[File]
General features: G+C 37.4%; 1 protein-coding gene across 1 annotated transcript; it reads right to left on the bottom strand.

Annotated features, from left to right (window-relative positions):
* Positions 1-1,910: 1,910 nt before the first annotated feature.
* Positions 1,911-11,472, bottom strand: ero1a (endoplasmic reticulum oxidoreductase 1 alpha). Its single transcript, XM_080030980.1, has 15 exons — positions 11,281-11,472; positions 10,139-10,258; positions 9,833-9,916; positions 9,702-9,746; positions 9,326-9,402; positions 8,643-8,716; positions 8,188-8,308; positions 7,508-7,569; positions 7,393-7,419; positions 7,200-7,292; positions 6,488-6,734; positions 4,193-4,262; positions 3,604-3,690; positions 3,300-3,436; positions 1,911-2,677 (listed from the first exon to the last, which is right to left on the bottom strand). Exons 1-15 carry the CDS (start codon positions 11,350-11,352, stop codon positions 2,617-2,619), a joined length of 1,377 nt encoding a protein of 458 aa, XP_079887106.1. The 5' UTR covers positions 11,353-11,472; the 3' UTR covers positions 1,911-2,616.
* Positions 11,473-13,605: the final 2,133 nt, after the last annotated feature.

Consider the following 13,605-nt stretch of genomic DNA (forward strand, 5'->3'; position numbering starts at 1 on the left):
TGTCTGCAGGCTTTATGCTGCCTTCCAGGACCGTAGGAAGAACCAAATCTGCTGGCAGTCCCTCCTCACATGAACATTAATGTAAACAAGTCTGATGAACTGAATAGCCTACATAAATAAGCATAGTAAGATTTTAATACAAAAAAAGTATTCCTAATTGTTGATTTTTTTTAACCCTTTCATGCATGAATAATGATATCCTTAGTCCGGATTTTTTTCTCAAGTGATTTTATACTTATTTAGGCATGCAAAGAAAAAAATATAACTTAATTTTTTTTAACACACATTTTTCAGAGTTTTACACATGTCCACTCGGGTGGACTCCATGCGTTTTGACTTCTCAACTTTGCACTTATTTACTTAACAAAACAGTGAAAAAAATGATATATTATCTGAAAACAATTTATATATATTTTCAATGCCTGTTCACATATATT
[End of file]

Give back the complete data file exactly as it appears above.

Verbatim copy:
General features: G+C 37.4%; 1 protein-coding gene across 1 annotated transcript; it reads right to left on the bottom strand.

Annotated features, from left to right (window-relative positions):
* Positions 1-1,910: 1,910 nt before the first annotated feature.
* Positions 1,911-11,472, bottom strand: ero1a (endoplasmic reticulum oxidoreductase 1 alpha). Its single transcript, XM_080030980.1, has 15 exons — positions 11,281-11,472; positions 10,139-10,258; positions 9,833-9,916; positions 9,702-9,746; positions 9,326-9,402; positions 8,643-8,716; positions 8,188-8,308; positions 7,508-7,569; positions 7,393-7,419; positions 7,200-7,292; positions 6,488-6,734; positions 4,193-4,262; positions 3,604-3,690; positions 3,300-3,436; positions 1,911-2,677 (listed from the first exon to the last, which is right to left on the bottom strand). Exons 1-15 carry the CDS (start codon positions 11,350-11,352, stop codon positions 2,617-2,619), a joined length of 1,377 nt encoding a protein of 458 aa, XP_079887106.1. The 5' UTR covers positions 11,353-11,472; the 3' UTR covers positions 1,911-2,616.
* Positions 11,473-13,605: the final 2,133 nt, after the last annotated feature.

Consider the following 13,605-nt stretch of genomic DNA (forward strand, 5'->3'; position numbering starts at 1 on the left):
TGTCTGCAGGCTTTATGCTGCCTTCCAGGACCGTAGGAAGAACCAAATCTGCTGGCAGTCCCTCCTCACATGAACATTAATGTAAACAAGTCTGATGAACTGAATAGCCTACATAAATAAGCATAGTAAGATTTTAATACAAAAAAAGTATTCCTAATTGTTGATTTTTTTTAACCCTTTCATGCATGAATAATGATATCCTTAGTCCGGATTTTTTTCTCAAGTGATTTTATACTTATTTAGGCATGCAAAGAAAAAAATATAACTTAATTTTTTTTAACACACATTTTTCAGAGTTTTACACATGTCCACTCGGGTGGACTCCATGCGTTTTGACTTCTCAACTTTGCACTTATTTACTTAACAAAACAGTGAAAAAAATGATATATTATCTGAAAACAATTTATATATATTTTCAATGCCTGTTCACATATATT